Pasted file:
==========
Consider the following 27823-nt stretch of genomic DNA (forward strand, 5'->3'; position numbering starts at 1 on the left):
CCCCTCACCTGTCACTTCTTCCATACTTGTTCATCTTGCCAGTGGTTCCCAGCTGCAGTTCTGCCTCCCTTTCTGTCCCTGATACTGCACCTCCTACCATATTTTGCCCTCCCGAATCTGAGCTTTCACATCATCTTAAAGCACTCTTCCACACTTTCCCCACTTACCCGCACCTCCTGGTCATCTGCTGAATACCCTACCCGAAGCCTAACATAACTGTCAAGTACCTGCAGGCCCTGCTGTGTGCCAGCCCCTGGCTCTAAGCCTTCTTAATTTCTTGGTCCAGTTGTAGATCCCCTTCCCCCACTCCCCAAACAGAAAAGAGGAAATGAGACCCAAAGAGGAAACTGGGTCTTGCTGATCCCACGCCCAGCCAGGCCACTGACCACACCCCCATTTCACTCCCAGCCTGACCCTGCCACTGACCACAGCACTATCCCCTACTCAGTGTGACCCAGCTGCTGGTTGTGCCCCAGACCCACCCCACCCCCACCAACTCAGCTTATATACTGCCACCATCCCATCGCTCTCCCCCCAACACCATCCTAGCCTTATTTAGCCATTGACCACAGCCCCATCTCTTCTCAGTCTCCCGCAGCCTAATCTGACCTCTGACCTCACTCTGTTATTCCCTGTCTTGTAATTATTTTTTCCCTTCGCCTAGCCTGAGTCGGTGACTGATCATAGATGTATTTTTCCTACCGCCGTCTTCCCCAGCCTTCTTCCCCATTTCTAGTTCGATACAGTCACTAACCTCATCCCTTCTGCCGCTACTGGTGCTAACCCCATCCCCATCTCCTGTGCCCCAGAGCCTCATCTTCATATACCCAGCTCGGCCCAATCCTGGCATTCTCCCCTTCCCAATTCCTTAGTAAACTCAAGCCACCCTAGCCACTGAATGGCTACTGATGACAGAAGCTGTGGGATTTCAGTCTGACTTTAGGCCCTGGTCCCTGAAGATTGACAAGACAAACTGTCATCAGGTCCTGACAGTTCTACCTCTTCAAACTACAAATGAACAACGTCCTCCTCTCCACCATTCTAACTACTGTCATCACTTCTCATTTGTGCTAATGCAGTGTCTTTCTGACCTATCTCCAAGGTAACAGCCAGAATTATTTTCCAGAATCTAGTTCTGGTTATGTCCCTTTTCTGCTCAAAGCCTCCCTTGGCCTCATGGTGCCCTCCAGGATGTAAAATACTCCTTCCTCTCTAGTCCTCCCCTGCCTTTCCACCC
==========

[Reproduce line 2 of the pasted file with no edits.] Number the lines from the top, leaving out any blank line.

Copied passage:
CCCCTCACCTGTCACTTCTTCCATACTTGTTCATCTTGCCAGTGGTTCCCAGCTGCAGTTCTGCCTCCCTTTCTGTCCCTGATACTGCACCTCCTACCATATTTTGCCCTCCCGAATCTGAGCTTTCACATCATCTTAAAGCACTCTTCCACACTTTCCCCACTTACCCGCACCTCCTGGTCATCTGCTGAATACCCTACCCGAAGCCTAACATAACTGTCAAGTACCTGCAGGCCCTGCTGTGTGCCAGCCCCTGGCTCTAAGCCTTCTTAATTTCTTGGTCCAGTTGTAGATCCCCTTCCCCCACTCCCCAAACAGAAAAGAGGAAATGAGACCCAAAGAGGAAACTGGGTCTTGCTGATCCCACGCCCAGCCAGGCCACTGACCACACCCCCATTTCACTCCCAGCCTGACCCTGCCACTGACCACAGCACTATCCCCTACTCAGTGTGACCCAGCTGCTGGTTGTGCCCCAGACCCACCCCACCCCCACCAACTCAGCTTATATACTGCCACCATCCCATCGCTCTCCCCCCAACACCATCCTAGCCTTATTTAGCCATTGACCACAGCCCCATCTCTTCTCAGTCTCCCGCAGCCTAATCTGACCTCTGACCTCACTCTGTTATTCCCTGTCTTGTAATTATTTTTTCCCTTCGCCTAGCCTGAGTCGGTGACTGATCATAGATGTATTTTTCCTACCGCCGTCTTCCCCAGCCTTCTTCCCCATTTCTAGTTCGATACAGTCACTAACCTCATCCCTTCTGCCGCTACTGGTGCTAACCCCATCCCCATCTCCTGTGCCCCAGAGCCTCATCTTCATATACCCAGCTCGGCCCAATCCTGGCATTCTCCCCTTCCCAATTCCTTAGTAAACTCAAGCCACCCTAGCCACTGAATGGCTACTGATGACAGAAGCTGTGGGATTTCAGTCTGACTTTAGGCCCTGGTCCCTGAAGATTGACAAGACAAACTGTCATCAGGTCCTGACAGTTCTACCTCTTCAAACTACAAATGAACAACGTCCTCCTCTCCACCATTCTAACTACTGTCATCACTTCTCATTTGTGCTAATGCAGTGTCTTTCTGACCTATCTCCAAGGTAACAGCCAGAATTATTTTCCAGAATCTAGTTCTGGTTATGTCCCTTTTCTGCTCAAAGCCTCCCTTGGCCTCATGGTGCCCTCCAGGATGTAAAATACTCCTTCCTCTCTAGTCCTCCCCTGCCTTTCCACCC